With that out of the way, let's talk a bit about my first steps in The Repopulation. It's an appropriately ambitious sci-fi sandbox from scrappy indie studio Above & Beyond Technologies. As you might expect, it's somewhat rough at the moment. I see it carving out a successful niche for itself in the future, though.
Some serious crafting
I've put just over five hours into The Repopulation at this point, and at least an hour of that time was spent reading tutorial popups and NPC dialogue. This is an MMORPG that revels in complexity, which is OK with me after slogging through 10-plus years of 1, 2, 3, mana pot, 1, 2, 3, mana pot.
Take the game's crafting, for instance. I'd love to put a bow on it for you, but after a couple of hours, I don't fully grok how it works. I do know that the game's economy is crafter-driven as opposed to loot-driven, and I know that most every item in the world is craftable.
I was given a bunch of recipe cards as I explored the lengthy tutorial joint, and after double-clicking on them, I found the appropriate recipes available at various crafting stations. Post-tutorial, I acquired a couple more recipes as mission rewards, and of course more are readily available via mob killing, player trading, or engagement rewards (with engagements being The Repopulation's answer to public quests).
Once I scribed a recipe, I found that I wasn't limited to creating the base item; I can vary the agent and ingredient subcomponents to achieve a dizzying array of results, some of them useful and some not. There are item grades, too, and since this is a skill-based game, all of this experimentation is productive both for your character and for you, assuming that you're aiming at some sort of specialized uber-crafter as your ultimate goal.
If you're a self-sufficiency freak, though, you might want to rethink that approach or stay away from The Repopulation's crafting. The tutorials and the breadth of the system as a whole lead me to believe that player interdependency was a -- maybe the -- top priority during the design process.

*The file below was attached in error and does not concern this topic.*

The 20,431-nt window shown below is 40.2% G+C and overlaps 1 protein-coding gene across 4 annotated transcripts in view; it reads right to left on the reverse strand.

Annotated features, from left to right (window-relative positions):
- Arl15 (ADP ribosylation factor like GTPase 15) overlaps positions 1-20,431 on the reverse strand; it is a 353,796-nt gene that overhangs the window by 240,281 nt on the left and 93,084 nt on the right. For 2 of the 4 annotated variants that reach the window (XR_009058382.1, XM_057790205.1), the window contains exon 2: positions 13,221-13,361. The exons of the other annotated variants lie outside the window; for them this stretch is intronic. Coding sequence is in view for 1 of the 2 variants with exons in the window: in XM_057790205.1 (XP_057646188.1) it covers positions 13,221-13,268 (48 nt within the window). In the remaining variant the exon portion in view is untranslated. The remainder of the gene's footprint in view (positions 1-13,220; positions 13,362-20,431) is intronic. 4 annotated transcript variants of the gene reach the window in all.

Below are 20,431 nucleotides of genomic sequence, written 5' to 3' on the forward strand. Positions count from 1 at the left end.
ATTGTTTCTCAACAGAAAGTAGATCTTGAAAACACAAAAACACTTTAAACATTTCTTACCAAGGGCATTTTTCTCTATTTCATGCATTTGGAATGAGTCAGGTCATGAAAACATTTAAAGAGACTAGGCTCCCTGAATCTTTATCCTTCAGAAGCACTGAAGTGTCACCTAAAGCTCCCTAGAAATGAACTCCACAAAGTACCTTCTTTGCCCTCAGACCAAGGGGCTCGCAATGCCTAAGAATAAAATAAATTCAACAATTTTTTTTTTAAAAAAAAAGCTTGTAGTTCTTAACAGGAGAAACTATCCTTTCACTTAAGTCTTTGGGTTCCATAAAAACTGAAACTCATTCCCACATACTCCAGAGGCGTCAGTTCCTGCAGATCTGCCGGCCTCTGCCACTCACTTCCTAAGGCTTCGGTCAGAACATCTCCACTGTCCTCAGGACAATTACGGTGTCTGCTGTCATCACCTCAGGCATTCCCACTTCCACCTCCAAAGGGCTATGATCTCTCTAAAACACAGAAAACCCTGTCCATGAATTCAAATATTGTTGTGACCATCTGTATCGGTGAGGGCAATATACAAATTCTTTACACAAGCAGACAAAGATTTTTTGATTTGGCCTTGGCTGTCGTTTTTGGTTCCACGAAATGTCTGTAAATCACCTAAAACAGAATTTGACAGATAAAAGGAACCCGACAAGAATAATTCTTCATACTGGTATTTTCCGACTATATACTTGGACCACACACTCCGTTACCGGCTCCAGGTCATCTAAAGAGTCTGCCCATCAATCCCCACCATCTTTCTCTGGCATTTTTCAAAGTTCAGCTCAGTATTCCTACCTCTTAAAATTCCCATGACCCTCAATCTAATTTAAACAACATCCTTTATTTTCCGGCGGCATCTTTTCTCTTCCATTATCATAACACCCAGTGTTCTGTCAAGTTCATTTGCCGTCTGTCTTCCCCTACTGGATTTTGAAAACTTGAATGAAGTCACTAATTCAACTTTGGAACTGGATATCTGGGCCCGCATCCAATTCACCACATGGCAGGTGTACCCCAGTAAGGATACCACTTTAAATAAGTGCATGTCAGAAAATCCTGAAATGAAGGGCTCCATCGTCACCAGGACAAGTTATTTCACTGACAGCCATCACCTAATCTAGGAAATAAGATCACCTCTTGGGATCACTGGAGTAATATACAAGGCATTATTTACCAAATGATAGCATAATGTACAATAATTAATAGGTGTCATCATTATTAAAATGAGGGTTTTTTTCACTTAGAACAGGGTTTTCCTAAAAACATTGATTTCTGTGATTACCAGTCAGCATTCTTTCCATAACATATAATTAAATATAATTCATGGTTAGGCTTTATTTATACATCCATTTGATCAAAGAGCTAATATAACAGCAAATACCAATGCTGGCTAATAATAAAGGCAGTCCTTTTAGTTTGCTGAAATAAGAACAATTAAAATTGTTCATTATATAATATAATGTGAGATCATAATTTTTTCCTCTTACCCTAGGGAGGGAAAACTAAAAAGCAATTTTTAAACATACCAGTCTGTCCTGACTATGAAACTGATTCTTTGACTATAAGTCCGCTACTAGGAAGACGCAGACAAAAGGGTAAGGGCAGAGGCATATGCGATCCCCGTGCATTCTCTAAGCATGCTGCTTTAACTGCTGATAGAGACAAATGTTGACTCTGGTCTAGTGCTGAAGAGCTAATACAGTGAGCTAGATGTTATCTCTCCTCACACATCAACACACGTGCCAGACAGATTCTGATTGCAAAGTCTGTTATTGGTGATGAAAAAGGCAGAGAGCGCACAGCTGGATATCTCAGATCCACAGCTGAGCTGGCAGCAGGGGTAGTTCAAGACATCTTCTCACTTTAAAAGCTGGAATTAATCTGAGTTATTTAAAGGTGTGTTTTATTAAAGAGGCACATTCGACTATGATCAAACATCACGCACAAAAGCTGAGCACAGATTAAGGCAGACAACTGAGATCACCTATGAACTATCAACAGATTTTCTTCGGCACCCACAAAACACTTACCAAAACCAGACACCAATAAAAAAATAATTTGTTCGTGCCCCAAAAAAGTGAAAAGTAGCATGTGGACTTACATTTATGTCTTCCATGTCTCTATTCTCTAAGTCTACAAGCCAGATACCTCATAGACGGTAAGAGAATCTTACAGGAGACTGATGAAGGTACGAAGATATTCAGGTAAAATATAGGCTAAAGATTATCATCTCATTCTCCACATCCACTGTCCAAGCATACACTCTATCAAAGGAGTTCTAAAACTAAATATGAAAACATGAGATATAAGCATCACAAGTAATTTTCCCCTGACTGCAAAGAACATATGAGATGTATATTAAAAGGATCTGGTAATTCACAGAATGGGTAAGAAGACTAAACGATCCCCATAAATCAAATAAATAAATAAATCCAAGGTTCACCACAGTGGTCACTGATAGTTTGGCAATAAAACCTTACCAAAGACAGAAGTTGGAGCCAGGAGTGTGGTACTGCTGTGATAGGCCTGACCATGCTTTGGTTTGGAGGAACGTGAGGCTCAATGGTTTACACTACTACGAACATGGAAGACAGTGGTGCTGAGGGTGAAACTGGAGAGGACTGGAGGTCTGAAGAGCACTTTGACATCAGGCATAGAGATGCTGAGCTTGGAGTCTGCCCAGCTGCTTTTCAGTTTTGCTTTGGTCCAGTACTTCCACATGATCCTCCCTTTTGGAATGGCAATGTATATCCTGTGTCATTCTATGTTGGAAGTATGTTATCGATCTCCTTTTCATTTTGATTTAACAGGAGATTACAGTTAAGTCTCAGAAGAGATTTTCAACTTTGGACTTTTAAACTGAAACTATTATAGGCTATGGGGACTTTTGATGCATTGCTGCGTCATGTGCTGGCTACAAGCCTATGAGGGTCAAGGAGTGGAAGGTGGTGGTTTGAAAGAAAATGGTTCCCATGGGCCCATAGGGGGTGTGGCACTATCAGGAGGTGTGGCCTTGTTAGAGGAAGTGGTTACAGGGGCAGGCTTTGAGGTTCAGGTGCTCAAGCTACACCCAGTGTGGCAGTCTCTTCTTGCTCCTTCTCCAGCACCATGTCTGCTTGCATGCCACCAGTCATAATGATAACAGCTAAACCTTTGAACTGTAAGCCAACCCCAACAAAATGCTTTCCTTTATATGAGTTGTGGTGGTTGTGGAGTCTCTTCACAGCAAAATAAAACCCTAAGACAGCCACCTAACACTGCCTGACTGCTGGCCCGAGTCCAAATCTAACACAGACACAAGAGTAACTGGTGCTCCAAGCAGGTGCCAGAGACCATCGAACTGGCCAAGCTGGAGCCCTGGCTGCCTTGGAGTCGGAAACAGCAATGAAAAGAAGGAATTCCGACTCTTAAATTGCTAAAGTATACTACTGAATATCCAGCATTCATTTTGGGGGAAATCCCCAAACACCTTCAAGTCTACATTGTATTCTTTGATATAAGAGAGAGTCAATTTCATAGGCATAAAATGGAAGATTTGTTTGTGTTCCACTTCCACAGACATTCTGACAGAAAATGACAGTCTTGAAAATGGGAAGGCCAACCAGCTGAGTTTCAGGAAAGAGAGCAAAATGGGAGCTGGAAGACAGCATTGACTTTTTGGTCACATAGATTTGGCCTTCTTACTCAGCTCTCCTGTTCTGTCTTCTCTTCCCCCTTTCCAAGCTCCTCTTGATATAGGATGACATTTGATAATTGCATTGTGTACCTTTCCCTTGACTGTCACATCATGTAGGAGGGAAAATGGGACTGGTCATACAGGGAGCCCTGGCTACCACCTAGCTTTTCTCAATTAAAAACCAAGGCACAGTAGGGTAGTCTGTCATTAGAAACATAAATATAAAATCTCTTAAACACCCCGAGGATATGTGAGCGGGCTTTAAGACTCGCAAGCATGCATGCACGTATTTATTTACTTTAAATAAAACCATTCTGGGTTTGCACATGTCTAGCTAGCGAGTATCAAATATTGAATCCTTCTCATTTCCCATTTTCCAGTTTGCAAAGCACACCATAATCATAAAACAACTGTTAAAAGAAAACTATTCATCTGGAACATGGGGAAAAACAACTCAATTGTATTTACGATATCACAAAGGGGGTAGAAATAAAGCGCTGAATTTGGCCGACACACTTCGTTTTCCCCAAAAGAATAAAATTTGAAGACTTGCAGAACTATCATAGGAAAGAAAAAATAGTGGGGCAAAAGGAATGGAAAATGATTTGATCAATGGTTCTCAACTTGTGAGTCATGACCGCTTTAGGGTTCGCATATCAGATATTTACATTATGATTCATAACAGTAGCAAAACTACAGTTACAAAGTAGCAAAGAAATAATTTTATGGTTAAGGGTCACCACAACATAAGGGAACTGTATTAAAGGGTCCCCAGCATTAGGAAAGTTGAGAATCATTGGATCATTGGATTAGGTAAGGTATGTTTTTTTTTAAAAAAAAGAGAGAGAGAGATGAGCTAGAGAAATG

Yep, it's got MMO combat
Combat isn't quite as interesting, and that's due to both my personal preferences (I find even the best MMO combat systems unbearably tedious) and The Repopulation's indie production values. The devs have opted for a curious system that allows you to choose between traditional RPG-style hotbar fighting and a hybrid action mechanic that throws some crosshairs on your screen and invites you to tool around as if you're playing either a first- or a third-person shooter.
You can swap between modes on the fly via the middle mouse button, though it's worth noting that the action option still requires you to obtain abilities like Leg Shot or Burst Fire or what have you. There's also a momentum mechanic that gates your access to higher powered abilities until you've built up enough of the resource. And don't forget the energy and endurance mechanics that power things like weapons and shields in the case of the former and sprinting or other physical feats in the case of the latter.
There's even a nifty little slider on your character sheet that allows you to distribute energy between your shields and your guns as you see fit! The Repopulation features a basic cover system, too, and those of you who played early versions of Star Wars: Galaxies will find the crouch, prone, and standup options familiar right down to their icons.